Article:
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naglowek akademia




Building of the Kraków Learned Society,
February 1860


From the past



The Academy of Arts and Sciences (AU) was established in 1872 as a result of the transformation of the Kraków Learned Society, which had existed since 1815. Though formally limited to the Austrian Partition, it served from the beginning as an all-Poland institute of culture and learning.
In keeping with the spirit of the society, its activities extended beyond the Austrian partition, and scholars from throughout Poland, and from many other countries, were active within it.  That the Academy was given ownership (1893) of the building and collections of the Polish Library in Paris, the largest collection of Polish materials gathered by the Great Emigration, demonstrates that its influence extended beyond the borders of the partitions. Indeed, a branch of the Academy was established in Paris and an institution known as the Rome Expedition (annual research journeys to the Vatican archives) had already been functioning for some time.


Akt jubileuszowy dla prezesa AU Józefa Majera z 1881 r. z akwarelą Juliusza Kossaka przedstawiającą inauguracyjne posiedzenie Akademii.  Biblioteka, rkps 6626

Inauguration of the Academy of Arts and Sciences,
7 May 1873



Following WWI, the Academy took the name Polish Academy of Arts and Sciences (PAU) and became the official, national, state-supported representative of Polish learning, including – given that it was, for example, a founder member of Union Académique Internationale – in respect of international scientific organisations.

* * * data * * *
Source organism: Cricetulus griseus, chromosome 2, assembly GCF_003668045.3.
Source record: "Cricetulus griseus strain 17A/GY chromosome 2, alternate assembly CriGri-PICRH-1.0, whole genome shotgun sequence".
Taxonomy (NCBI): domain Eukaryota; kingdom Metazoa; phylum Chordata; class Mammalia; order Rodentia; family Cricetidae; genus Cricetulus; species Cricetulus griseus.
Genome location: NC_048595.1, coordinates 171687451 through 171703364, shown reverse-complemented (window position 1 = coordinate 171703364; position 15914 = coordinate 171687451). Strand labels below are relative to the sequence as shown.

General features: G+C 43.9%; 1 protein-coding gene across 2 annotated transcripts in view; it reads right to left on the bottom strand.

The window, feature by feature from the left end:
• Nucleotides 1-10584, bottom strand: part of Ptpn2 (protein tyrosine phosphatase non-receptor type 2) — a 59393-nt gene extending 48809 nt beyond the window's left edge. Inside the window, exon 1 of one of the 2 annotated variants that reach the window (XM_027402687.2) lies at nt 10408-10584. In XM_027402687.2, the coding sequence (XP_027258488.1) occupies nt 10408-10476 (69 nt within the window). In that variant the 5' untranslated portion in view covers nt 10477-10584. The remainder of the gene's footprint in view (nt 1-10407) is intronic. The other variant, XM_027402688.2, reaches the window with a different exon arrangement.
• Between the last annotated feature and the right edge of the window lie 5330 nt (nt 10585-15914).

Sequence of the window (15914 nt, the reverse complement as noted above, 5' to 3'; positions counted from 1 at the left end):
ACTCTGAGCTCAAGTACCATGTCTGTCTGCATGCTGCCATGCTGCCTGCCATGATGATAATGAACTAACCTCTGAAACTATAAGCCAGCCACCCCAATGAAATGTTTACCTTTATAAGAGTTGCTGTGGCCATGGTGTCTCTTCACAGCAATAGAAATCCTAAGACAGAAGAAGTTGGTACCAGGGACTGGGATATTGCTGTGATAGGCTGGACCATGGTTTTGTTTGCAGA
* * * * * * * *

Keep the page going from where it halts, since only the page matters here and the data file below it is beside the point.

It was at its most active, particularly in publishing, in the inter-war period, when more than one-hundred series were issued, including the monumental Dictionary of Polish Biography.

The scope of its activities did not change after WWII until 1952, when the government of the day decided to take over its agencies and assets on behalf of the Polish Academy of Science (PAN) in Warsaw, which was just beginning its operations.
The Polish Academy of Arts and Sciences was not, however, dissolved. Indeed, following unsuccessful attempts at reactivation in 1956–1957 and 1980–1981, its activities were able to resume immediately after the systemic transformations of 1989.

Little time was lost in reconstituting its agencies and structures. First came the faculties. As a result of the automatic appointment to PAU of Kraków members of PAN, it was necessary to divide the Faculty of Mathematics and Natural Science. Consequently, as of May 1990, PAU had five Faculties: I – Linguistics; II – History and Philosophy; III – Mathematics-Physics-Chemistry; IV – Natural Science; V – Medicine. A sixth faculty, of the creative arts, was formed in March, 1993. As early as 1990, PAU resumed publishing. This began with the Yearbook of the Polish Academy of Arts and Science and the Transactions of the Polish Academy of Arts and Sciences. The structure of PAU’s arts and science commissions took shape from the bottom up – as needs, opportunities, and capacities allowed and dictated. The first of these was the Commission on Central Europe, which was formed in 1991.